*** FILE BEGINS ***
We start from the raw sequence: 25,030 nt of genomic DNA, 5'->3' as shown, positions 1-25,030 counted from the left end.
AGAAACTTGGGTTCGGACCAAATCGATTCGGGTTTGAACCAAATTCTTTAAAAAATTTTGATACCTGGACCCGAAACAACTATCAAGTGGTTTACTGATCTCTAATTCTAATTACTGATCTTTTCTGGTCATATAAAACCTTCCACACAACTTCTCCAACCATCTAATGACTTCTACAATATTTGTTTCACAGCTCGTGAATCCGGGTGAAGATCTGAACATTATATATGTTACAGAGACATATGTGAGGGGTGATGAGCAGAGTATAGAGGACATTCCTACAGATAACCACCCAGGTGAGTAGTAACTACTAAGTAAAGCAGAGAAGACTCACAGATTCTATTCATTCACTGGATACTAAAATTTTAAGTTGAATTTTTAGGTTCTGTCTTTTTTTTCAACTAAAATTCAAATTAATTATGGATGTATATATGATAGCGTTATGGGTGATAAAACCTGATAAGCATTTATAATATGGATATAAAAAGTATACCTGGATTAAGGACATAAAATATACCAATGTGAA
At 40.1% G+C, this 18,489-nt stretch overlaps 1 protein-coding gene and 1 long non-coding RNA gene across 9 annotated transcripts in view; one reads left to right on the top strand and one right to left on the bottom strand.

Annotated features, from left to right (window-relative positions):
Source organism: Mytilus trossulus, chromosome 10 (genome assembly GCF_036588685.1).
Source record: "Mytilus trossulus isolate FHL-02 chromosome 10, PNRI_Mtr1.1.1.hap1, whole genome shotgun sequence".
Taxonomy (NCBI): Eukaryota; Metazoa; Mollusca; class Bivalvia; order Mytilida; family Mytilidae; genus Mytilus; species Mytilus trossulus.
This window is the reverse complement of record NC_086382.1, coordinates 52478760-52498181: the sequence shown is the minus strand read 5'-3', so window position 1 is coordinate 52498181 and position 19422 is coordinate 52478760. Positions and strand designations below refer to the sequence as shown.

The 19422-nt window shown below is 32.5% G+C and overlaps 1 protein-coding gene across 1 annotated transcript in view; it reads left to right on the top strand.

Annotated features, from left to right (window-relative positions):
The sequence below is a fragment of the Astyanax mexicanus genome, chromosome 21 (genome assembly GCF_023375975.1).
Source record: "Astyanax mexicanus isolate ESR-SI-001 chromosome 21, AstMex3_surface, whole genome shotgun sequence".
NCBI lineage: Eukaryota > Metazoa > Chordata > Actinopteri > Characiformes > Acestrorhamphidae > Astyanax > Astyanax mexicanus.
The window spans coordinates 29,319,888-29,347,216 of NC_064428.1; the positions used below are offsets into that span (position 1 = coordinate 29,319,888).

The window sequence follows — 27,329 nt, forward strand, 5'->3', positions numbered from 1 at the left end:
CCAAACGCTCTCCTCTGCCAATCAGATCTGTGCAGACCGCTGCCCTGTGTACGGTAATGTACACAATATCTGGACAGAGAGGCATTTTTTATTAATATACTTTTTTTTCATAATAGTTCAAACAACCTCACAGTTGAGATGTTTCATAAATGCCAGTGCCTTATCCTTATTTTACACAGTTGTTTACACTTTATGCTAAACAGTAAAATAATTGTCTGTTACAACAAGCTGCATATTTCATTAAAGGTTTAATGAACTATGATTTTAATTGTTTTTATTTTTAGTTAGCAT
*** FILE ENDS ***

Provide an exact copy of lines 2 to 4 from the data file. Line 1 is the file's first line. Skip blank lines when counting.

AGAAACTTGGGTTCGGACCAAATCGATTCGGGTTTGAACCAAATTCTTTAAAAAATTTTGATACCTGGACCCGAAACAACTATCAAGTGGTTTACTGATCTCTAATTCTAATTACTGATCTTTTCTGGTCATATAAAACCTTCCACACAACTTCTCCAACCATCTAATGACTTCTACAATATTTGTTTCACAGCTCGTGAATCCGGGTGAAGATCTGAACATTATATATGTTACAGAGACATATGTGAGGGGTGATGAGCAGAGTATAGAGGACATTCCTACAGATAACCACCCAGGTGAGTAGTAACTACTAAGTAAAGCAGAGAAGACTCACAGATTCTATTCATTCACTGGATACTAAAATTTTAAGTTGAATTTTTAGGTTCTGTCTTTTTTTTCAACTAAAATTCAAATTAATTATGGATGTATATATGATAGCGTTATGGGTGATAAAACCTGATAAGCATTTATAATATGGATATAAAAAGTATACCTGGATTAAGGACATAAAATATACCAATGTGAA
At 40.1% G+C, this 18,489-nt stretch overlaps 1 protein-coding gene and 1 long non-coding RNA gene across 9 annotated transcripts in view; one reads left to right on the top strand and one right to left on the bottom strand.

Annotated features, from left to right (window-relative positions):